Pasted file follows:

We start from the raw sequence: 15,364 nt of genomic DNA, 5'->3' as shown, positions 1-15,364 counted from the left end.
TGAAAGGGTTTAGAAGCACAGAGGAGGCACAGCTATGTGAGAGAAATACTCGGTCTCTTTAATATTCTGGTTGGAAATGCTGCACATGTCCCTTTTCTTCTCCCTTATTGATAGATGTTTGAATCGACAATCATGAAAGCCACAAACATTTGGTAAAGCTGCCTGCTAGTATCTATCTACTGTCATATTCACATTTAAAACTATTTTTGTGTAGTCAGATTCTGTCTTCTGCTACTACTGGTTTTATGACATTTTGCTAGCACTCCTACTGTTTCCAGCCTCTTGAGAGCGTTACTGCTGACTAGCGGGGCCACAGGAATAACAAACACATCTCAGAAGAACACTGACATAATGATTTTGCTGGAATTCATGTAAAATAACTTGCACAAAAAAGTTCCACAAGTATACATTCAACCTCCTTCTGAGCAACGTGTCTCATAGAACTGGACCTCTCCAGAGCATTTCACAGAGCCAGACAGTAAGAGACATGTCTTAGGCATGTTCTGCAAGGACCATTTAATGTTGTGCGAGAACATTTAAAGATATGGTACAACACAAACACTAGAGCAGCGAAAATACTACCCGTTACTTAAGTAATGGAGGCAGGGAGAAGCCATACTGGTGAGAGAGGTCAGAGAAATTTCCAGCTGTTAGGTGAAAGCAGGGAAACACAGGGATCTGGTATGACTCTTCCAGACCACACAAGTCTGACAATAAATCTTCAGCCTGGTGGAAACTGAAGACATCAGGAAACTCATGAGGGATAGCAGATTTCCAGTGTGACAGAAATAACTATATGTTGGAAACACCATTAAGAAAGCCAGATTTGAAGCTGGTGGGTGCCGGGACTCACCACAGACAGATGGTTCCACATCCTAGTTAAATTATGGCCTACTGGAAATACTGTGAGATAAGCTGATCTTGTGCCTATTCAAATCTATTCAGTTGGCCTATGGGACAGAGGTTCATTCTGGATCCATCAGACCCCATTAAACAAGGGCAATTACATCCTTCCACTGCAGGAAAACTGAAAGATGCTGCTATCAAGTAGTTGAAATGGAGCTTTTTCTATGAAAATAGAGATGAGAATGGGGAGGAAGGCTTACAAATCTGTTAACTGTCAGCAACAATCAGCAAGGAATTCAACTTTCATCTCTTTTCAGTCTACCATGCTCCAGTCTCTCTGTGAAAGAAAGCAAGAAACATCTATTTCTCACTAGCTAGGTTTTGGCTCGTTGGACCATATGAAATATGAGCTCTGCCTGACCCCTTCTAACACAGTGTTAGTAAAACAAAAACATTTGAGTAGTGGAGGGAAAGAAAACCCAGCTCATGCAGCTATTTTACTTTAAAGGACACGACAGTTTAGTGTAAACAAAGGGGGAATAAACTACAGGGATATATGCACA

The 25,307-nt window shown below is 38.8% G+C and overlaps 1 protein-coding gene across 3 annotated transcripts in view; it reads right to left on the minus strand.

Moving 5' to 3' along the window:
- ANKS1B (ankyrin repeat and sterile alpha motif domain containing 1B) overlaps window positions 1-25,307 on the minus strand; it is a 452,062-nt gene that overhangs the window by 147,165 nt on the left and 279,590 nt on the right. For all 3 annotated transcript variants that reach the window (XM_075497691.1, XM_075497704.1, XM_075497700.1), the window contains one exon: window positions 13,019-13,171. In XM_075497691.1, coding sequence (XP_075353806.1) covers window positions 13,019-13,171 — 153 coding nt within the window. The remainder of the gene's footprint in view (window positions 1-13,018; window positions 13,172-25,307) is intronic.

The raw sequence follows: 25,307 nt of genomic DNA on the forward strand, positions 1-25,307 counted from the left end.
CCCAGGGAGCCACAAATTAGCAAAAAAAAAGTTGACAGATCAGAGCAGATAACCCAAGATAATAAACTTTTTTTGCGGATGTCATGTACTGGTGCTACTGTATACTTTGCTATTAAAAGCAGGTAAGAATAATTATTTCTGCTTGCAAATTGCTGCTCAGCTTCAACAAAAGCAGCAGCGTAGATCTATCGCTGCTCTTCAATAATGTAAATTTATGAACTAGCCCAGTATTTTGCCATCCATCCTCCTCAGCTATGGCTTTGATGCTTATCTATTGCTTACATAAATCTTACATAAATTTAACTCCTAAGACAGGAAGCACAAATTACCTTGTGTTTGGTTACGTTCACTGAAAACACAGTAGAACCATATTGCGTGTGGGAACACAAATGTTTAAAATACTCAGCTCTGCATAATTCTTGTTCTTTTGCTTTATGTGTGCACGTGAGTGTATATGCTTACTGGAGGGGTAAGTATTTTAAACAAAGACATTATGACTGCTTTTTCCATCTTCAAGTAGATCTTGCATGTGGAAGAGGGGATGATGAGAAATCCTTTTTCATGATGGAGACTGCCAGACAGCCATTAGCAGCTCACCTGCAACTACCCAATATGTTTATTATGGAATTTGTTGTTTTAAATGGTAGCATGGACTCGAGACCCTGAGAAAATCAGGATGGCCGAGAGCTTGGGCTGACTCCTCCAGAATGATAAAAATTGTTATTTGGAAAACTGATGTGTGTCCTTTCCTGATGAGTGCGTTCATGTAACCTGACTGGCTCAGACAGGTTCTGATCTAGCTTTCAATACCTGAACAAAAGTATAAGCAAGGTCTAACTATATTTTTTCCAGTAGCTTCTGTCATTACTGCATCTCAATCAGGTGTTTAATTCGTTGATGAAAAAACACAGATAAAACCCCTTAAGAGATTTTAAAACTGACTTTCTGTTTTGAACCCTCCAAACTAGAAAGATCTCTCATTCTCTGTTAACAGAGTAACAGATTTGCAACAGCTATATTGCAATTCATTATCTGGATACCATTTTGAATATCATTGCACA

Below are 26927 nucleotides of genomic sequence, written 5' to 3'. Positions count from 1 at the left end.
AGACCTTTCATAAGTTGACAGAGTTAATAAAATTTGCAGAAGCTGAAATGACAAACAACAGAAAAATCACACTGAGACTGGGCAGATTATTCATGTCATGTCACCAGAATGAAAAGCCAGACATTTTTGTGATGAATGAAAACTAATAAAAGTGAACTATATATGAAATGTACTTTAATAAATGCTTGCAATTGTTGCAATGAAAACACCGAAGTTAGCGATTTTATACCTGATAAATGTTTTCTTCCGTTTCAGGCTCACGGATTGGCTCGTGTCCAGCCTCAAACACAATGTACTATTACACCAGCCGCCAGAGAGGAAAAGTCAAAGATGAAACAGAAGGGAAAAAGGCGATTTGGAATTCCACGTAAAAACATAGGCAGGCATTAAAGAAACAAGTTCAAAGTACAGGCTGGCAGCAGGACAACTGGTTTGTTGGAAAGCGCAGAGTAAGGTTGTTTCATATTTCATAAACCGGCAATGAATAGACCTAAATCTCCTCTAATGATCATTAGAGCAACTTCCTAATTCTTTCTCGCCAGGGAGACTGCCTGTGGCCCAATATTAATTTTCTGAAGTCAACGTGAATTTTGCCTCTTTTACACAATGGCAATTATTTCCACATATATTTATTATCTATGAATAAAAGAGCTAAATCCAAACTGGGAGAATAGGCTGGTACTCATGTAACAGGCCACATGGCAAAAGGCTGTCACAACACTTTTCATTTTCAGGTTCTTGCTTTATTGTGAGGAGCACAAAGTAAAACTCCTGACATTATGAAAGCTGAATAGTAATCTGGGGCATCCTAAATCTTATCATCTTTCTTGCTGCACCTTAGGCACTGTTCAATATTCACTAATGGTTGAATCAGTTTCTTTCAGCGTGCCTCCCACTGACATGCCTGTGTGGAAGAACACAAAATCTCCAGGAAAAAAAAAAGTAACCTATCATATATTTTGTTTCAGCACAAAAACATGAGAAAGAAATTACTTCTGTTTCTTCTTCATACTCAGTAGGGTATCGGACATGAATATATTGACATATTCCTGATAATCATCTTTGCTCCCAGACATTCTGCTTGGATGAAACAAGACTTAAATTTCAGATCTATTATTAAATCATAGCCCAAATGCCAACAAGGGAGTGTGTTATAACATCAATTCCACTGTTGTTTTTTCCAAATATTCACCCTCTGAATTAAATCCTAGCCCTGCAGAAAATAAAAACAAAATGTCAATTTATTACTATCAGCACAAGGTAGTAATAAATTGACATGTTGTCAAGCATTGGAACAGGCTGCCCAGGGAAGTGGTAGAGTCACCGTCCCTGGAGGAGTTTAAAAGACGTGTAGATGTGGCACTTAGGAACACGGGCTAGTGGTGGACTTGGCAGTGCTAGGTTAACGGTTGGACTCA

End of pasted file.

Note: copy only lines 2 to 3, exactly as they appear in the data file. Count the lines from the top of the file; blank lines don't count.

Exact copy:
TGAAAGGGTTTAGAAGCACAGAGGAGGCACAGCTATGTGAGAGAAATACTCGGTCTCTTTAATATTCTGGTTGGAAATGCTGCACATGTCCCTTTTCTTCTCCCTTATTGATAGATGTTTGAATCGACAATCATGAAAGCCACAAACATTTGGTAAAGCTGCCTGCTAGTATCTATCTACTGTCATATTCACATTTAAAACTATTTTTGTGTAGTCAGATTCTGTCTTCTGCTACTACTGGTTTTATGACATTTTGCTAGCACTCCTACTGTTTCCAGCCTCTTGAGAGCGTTACTGCTGACTAGCGGGGCCACAGGAATAACAAACACATCTCAGAAGAACACTGACATAATGATTTTGCTGGAATTCATGTAAAATAACTTGCACAAAAAAGTTCCACAAGTATACATTCAACCTCCTTCTGAGCAACGTGTCTCATAGAACTGGACCTCTCCAGAGCATTTCACAGAGCCAGACAGTAAGAGACATGTCTTAGGCATGTTCTGCAAGGACCATTTAATGTTGTGCGAGAACATTTAAAGATATGGTACAACACAAACACTAGAGCAGCGAAAATACTACCCGTTACTTAAGTAATGGAGGCAGGGAGAAGCCATACTGGTGAGAGAGGTCAGAGAAATTTCCAGCTGTTAGGTGAAAGCAGGGAAACACAGGGATCTGGTATGACTCTTCCAGACCACACAAGTCTGACAATAAATCTTCAGCCTGGTGGAAACTGAAGACATCAGGAAACTCATGAGGGATAGCAGATTTCCAGTGTGACAGAAATAACTATATGTTGGAAACACCATTAAGAAAGCCAGATTTGAAGCTGGTGGGTGCCGGGACTCACCACAGACAGATGGTTCCACATCCTAGTTAAATTATGGCCTACTGGAAATACTGTGAGATAAGCTGATCTTGTGCCTATTCAAATCTATTCAGTTGGCCTATGGGACAGAGGTTCATTCTGGATCCATCAGACCCCATTAAACAAGGGCAATTACATCCTTCCACTGCAGGAAAACTGAAAGATGCTGCTATCAAGTAGTTGAAATGGAGCTTTTTCTATGAAAATAGAGATGAGAATGGGGAGGAAGGCTTACAAATCTGTTAACTGTCAGCAACAATCAGCAAGGAATTCAACTTTCATCTCTTTTCAGTCTACCATGCTCCAGTCTCTCTGTGAAAGAAAGCAAGAAACATCTATTTCTCACTAGCTAGGTTTTGGCTCGTTGGACCATATGAAATATGAGCTCTGCCTGACCCCTTCTAACACAGTGTTAGTAAAACAAAAACATTTGAGTAGTGGAGGGAAAGAAAACCCAGCTCATGCAGCTATTTTACTTTAAAGGACACGACAGTTTAGTGTAAACAAAGGGGGAATAAACTACAGGGATATATGCACA

The 25,307-nt window shown below is 38.8% G+C and overlaps 1 protein-coding gene across 3 annotated transcripts in view; it reads right to left on the minus strand.